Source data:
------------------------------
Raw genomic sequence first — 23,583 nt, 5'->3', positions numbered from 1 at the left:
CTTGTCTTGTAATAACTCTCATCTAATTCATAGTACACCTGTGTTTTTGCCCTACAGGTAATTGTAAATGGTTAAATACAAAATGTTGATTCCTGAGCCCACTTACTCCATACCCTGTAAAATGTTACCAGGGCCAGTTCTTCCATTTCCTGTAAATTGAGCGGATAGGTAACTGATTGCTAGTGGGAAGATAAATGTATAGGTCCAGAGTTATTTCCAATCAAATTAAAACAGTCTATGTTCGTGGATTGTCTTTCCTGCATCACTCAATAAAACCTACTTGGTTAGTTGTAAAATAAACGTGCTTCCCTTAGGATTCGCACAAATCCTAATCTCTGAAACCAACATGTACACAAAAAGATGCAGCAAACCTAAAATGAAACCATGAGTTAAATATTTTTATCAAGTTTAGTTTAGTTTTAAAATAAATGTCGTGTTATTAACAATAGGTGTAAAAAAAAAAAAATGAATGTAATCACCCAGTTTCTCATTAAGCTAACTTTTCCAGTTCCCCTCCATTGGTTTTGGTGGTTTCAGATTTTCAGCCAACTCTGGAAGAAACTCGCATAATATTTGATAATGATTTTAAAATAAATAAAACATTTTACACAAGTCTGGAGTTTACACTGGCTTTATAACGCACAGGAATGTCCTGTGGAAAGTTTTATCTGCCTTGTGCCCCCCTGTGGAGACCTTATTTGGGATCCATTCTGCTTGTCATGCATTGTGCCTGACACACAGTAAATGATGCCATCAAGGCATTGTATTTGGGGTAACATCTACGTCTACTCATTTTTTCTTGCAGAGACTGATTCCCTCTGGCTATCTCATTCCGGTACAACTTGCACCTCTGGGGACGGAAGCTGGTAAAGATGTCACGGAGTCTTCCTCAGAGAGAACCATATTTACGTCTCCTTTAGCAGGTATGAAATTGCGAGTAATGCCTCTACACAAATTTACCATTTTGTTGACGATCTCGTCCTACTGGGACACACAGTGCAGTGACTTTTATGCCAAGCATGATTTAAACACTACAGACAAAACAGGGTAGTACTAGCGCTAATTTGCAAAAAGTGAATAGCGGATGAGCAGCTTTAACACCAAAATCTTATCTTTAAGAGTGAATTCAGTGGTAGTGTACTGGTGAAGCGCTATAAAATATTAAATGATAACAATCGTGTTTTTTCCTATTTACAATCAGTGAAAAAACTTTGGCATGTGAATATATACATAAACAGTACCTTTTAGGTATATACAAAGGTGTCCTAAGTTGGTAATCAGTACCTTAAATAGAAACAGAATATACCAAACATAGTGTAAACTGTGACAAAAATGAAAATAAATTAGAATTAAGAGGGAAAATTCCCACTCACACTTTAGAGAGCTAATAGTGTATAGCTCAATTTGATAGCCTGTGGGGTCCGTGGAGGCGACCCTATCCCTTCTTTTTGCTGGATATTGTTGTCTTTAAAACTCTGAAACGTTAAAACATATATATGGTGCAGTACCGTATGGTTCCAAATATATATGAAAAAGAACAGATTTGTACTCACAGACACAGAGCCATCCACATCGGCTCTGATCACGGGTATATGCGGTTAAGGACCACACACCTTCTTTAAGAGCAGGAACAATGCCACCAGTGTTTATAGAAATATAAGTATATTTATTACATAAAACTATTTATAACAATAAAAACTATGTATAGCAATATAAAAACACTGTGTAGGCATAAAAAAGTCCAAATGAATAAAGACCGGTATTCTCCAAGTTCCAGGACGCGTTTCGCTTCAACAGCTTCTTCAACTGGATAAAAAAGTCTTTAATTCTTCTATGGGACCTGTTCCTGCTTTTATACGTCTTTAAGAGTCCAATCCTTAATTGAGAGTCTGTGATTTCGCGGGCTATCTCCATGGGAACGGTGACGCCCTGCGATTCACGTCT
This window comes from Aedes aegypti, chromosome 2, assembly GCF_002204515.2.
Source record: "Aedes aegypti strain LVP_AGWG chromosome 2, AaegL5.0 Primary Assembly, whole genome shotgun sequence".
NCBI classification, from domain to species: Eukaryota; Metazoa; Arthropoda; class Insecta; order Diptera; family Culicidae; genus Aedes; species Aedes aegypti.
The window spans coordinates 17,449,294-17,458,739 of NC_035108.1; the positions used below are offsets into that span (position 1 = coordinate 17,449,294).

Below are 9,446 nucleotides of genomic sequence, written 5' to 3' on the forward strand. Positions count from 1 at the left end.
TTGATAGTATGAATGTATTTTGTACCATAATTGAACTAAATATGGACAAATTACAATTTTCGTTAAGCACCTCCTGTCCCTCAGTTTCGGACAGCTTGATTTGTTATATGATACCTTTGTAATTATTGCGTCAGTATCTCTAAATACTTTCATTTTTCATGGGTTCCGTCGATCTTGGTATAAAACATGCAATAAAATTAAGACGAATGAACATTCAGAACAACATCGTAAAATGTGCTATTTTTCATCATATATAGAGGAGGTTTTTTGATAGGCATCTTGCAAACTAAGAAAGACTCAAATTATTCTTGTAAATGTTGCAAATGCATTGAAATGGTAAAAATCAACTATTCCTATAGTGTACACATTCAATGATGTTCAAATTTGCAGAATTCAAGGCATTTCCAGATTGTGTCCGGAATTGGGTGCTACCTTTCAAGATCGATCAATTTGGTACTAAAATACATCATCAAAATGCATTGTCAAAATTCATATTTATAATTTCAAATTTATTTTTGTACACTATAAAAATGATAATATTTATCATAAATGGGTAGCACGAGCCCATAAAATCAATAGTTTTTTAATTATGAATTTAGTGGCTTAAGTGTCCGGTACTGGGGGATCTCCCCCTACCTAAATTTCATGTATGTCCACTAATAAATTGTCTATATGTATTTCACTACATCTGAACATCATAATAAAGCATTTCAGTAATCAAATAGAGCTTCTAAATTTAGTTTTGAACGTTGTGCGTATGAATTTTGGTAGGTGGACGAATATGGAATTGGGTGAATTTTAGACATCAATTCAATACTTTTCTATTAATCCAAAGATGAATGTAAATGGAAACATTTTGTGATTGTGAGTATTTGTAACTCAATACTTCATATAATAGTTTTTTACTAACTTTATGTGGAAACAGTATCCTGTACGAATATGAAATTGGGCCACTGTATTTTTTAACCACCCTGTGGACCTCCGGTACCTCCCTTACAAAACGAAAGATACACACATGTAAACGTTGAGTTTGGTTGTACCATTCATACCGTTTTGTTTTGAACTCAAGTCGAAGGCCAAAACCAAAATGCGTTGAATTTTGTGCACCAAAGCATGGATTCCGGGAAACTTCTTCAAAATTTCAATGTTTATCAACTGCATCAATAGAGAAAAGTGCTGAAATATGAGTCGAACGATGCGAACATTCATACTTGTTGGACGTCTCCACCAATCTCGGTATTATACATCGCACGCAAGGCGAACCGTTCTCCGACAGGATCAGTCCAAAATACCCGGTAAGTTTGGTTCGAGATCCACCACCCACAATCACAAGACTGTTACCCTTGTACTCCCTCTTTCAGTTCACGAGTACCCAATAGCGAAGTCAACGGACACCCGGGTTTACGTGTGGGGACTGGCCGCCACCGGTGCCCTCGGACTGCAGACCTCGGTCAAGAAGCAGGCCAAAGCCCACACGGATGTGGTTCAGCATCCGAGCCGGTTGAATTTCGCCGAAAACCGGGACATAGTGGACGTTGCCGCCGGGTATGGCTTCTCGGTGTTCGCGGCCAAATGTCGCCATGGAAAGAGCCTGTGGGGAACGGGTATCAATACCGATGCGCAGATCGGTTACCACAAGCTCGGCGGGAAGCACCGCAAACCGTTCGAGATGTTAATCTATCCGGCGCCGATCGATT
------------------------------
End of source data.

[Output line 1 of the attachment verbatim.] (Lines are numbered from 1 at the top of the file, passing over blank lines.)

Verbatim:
Raw genomic sequence first — 23,583 nt, 5'->3', positions numbered from 1 at the left: